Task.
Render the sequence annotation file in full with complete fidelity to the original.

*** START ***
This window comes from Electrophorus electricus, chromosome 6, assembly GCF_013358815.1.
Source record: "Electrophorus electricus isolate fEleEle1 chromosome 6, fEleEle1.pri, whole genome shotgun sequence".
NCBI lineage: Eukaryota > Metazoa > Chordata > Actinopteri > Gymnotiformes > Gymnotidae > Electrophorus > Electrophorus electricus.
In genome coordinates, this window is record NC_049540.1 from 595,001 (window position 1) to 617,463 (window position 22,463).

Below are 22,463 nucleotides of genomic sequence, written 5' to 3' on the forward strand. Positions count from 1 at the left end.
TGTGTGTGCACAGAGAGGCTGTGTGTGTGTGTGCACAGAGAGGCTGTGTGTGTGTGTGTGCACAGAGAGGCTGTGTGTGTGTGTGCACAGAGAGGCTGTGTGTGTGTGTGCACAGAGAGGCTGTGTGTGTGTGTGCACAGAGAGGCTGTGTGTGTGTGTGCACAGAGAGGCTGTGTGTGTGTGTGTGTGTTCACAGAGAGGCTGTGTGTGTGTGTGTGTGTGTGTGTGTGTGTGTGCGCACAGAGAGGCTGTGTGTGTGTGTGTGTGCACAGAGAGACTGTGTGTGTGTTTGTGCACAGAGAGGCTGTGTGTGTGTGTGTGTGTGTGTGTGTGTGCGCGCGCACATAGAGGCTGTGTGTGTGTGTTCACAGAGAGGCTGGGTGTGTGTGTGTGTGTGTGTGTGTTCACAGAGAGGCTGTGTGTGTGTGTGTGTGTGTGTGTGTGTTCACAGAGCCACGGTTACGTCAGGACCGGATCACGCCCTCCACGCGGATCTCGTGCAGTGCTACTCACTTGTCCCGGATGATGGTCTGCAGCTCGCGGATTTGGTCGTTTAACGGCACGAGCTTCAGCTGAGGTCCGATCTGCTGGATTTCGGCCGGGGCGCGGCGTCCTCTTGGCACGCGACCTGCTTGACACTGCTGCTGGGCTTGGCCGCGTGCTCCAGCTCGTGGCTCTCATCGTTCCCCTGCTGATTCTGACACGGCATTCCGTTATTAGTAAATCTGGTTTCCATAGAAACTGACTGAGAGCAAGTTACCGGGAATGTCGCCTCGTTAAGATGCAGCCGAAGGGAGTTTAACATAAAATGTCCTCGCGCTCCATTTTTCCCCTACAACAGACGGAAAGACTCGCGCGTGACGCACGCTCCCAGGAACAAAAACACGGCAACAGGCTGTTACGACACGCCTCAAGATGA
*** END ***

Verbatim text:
This window comes from Electrophorus electricus, chromosome 6, assembly GCF_013358815.1.
Source record: "Electrophorus electricus isolate fEleEle1 chromosome 6, fEleEle1.pri, whole genome shotgun sequence".
NCBI lineage: Eukaryota > Metazoa > Chordata > Actinopteri > Gymnotiformes > Gymnotidae > Electrophorus > Electrophorus electricus.
In genome coordinates, this window is record NC_049540.1 from 595,001 (window position 1) to 617,463 (window position 22,463).

Below are 22,463 nucleotides of genomic sequence, written 5' to 3' on the forward strand. Positions count from 1 at the left end.
TGTGTGTGCACAGAGAGGCTGTGTGTGTGTGTGCACAGAGAGGCTGTGTGTGTGTGTGTGCACAGAGAGGCTGTGTGTGTGTGTGCACAGAGAGGCTGTGTGTGTGTGTGCACAGAGAGGCTGTGTGTGTGTGTGCACAGAGAGGCTGTGTGTGTGTGTGCACAGAGAGGCTGTGTGTGTGTGTGTGTGTTCACAGAGAGGCTGTGTGTGTGTGTGTGTGTGTGTGTGTGTGTGTGCGCACAGAGAGGCTGTGTGTGTGTGTGTGTGCACAGAGAGACTGTGTGTGTGTTTGTGCACAGAGAGGCTGTGTGTGTGTGTGTGTGTGTGTGTGTGTGCGCGCGCACATAGAGGCTGTGTGTGTGTGTTCACAGAGAGGCTGGGTGTGTGTGTGTGTGTGTGTGTGTTCACAGAGAGGCTGTGTGTGTGTGTGTGTGTGTGTGTGTGTTCACAGAGCCACGGTTACGTCAGGACCGGATCACGCCCTCCACGCGGATCTCGTGCAGTGCTACTCACTTGTCCCGGATGATGGTCTGCAGCTCGCGGATTTGGTCGTTTAACGGCACGAGCTTCAGCTGAGGTCCGATCTGCTGGATTTCGGCCGGGGCGCGGCGTCCTCTTGGCACGCGACCTGCTTGACACTGCTGCTGGGCTTGGCCGCGTGCTCCAGCTCGTGGCTCTCATCGTTCCCCTGCTGATTCTGACACGGCATTCCGTTATTAGTAAATCTGGTTTCCATAGAAACTGACTGAGAGCAAGTTACCGGGAATGTCGCCTCGTTAAGATGCAGCCGAAGGGAGTTTAACATAAAATGTCCTCGCGCTCCATTTTTCCCCTACAACAGACGGAAAGACTCGCGCGTGACGCACGCTCCCAGGAACAAAAACACGGCAACAGGCTGTTACGACACGCCTCAAGATGA